CMU To Send Group of Satellites Into Orbit To Test Low-Cost Autonomous Swarming

Aaron AupperleeTuesday, March 5, 2024

Satellites designed by CMU researchers to orbit in a swarm and maintain communication with each other while zipping around the Earth will test the latest in low-cost, CubeSat technology.

Satellites designed by Carnegie Mellon University researchers to orbit in a swarm and maintain communication with each other while zipping around the Earth will test the latest in low-cost, CubeSat technology.

The CMU team is monitoring four small satellites as they communicate with each other, determining where they are relative to one another and autonomously maneuvering to stay within communication range. The satellites have no propulsion systems but can change their orbital positions by adjusting their orientation in flight to increase or decrease drag. These maneuvers will allow the satellites to stay within a few hundred miles of each other and orbit in a loose formation relative to members of the swarm.

"We're trying to do really complicated, multiagent autonomy in a very small box," said Zac Manchester, an assistant professor in the Robotics Institute at CMU's School of Computer Science. "Our goal is to have these satellites act autonomously in a coordinated way. We want them to talk to each other, find out where their buddies are and stay close enough to maintain communication."

Manchester's Robotic Exploration Lab leads the project, known as PY4. The experiment is funded through a NASA Small Spacecraft Technology program grant, led by the agency's Space Technology Mission Directorate, and managed by NASA's Ames Research Center in Silicon Valley. The four CubeSats, each measuring 4 inches by 4 inches by 6.5 inches — about the size of a cracker box — launched Monday, March 4, aboard a SpaceX Falcon 9 rocket from Vandenberg Space Force Base in California.

PY4 builds on Manchester's previous satellite swarm mission, V-R3x. That mission, launched in January 2021 also in partnership with the Small Spacecraft Technology program, placed three small satellites into orbit to test commercial, off-the-shelf radio transceivers that enable networking and navigation.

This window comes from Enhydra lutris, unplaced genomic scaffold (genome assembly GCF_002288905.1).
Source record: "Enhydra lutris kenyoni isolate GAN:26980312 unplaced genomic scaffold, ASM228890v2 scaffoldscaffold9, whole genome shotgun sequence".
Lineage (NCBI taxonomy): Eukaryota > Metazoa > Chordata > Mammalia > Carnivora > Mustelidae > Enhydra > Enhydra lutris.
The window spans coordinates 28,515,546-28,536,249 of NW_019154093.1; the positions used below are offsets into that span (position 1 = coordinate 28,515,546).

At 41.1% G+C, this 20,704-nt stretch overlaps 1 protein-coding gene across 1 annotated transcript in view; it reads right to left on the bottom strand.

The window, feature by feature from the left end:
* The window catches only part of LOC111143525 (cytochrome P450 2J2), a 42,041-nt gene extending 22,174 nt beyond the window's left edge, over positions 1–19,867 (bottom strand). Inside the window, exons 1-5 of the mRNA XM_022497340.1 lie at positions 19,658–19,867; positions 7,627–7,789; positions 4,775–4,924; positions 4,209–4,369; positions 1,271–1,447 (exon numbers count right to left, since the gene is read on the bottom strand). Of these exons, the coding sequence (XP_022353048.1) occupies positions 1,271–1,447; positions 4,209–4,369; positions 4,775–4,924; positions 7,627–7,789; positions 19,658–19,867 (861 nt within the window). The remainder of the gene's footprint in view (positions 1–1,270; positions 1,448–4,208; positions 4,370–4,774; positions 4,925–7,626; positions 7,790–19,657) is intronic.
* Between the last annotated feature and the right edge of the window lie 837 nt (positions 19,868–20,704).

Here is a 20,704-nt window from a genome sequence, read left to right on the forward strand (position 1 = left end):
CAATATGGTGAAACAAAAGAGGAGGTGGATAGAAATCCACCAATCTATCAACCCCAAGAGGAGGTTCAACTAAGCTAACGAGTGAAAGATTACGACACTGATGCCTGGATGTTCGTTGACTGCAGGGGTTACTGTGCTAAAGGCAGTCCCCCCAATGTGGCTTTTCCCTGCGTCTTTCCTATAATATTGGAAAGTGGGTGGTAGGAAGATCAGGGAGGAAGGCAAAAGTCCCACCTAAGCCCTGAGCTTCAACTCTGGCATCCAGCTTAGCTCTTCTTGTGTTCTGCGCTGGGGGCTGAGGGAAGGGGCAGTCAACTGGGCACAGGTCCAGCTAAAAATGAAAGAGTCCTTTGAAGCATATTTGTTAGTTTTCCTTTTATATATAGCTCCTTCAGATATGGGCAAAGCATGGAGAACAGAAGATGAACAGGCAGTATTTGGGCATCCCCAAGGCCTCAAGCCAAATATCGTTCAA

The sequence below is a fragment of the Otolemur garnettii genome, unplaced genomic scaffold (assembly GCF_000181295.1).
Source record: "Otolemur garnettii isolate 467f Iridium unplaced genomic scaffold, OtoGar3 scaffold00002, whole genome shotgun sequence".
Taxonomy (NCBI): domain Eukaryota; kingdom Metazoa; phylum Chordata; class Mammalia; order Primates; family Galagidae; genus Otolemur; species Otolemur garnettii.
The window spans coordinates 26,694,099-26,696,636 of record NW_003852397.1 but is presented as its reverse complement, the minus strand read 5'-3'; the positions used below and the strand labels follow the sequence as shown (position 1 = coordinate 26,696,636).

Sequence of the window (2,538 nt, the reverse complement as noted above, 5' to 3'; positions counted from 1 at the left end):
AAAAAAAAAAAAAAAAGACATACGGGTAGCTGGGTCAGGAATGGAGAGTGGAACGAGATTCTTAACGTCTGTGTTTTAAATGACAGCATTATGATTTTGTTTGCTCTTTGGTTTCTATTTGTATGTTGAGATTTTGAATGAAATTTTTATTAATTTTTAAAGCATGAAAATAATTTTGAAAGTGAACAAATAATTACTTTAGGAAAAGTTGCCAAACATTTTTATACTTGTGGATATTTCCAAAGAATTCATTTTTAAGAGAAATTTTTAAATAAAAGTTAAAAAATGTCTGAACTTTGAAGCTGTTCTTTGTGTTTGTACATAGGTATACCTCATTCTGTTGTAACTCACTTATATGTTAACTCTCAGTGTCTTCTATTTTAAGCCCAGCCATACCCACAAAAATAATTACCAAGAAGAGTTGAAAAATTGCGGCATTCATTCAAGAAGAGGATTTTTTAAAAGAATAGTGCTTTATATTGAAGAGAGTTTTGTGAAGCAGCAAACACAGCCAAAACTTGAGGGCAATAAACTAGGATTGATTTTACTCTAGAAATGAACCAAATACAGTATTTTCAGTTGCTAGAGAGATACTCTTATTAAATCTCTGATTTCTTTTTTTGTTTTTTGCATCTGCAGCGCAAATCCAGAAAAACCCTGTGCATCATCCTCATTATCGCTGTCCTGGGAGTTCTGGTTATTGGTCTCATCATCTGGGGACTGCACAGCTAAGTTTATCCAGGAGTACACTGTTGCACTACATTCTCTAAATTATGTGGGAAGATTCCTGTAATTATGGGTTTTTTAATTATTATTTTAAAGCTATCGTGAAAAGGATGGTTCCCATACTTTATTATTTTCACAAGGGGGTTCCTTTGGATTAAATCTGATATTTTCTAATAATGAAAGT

The PY4 mission intends to demonstrate a low-cost approach to multiple-satellite missions. Advancing autonomy and proving that relatively small and inexpensive satellites can succeed could reduce mission and operational costs dramatically for subsequent missions. This technology demonstration aims to show that a group of low-cost small satellites provide the same functionality as larger, more costly spacecraft. 

Multiple satellites are needed for multipoint science data collection and for applications like positioning and tracking, stereo and 3D imaging of the Earth, and taking measurements to study the atmosphere and weather. Lowering the cost of these missions seeks to broaden the applications of multisatellite technology.

"The big one that has been motivating us in the lab has been global wildlife tracking," Manchester said. "We could have a number of low-cost satellites monitoring animals across the world to better understand the global impacts of poaching, illegal fishing, deforestation and climate change."

The satellites operate in low-Earth orbit at an altitude of about 342 miles (550 kilometers), slightly higher than the International Space Station. Solar panels snapped open once the satellites were in orbit to charge the batteries. The satellites orbit the Earth, passing over the poles at about 15,660 miles per hour (7 kilometers per second). The CMU team is monitoring the satellites but can only communicate directly with them using their own ground station during a five-minute window a few times per day. For the rest of the time, they rely on the Iridium constellation for communication with the satellites.

In orbit, the satellites act autonomously. They periodically measure their relative distance to establish their positions in relation to each other. Combining this information with other sensor data available from the satellites allows them to control the configuration of the swarm. A maneuver such as changing the configuration of the swarm from a line to a box could take weeks.

Manchester expects his team to gather all the data needed for their research in a few months.

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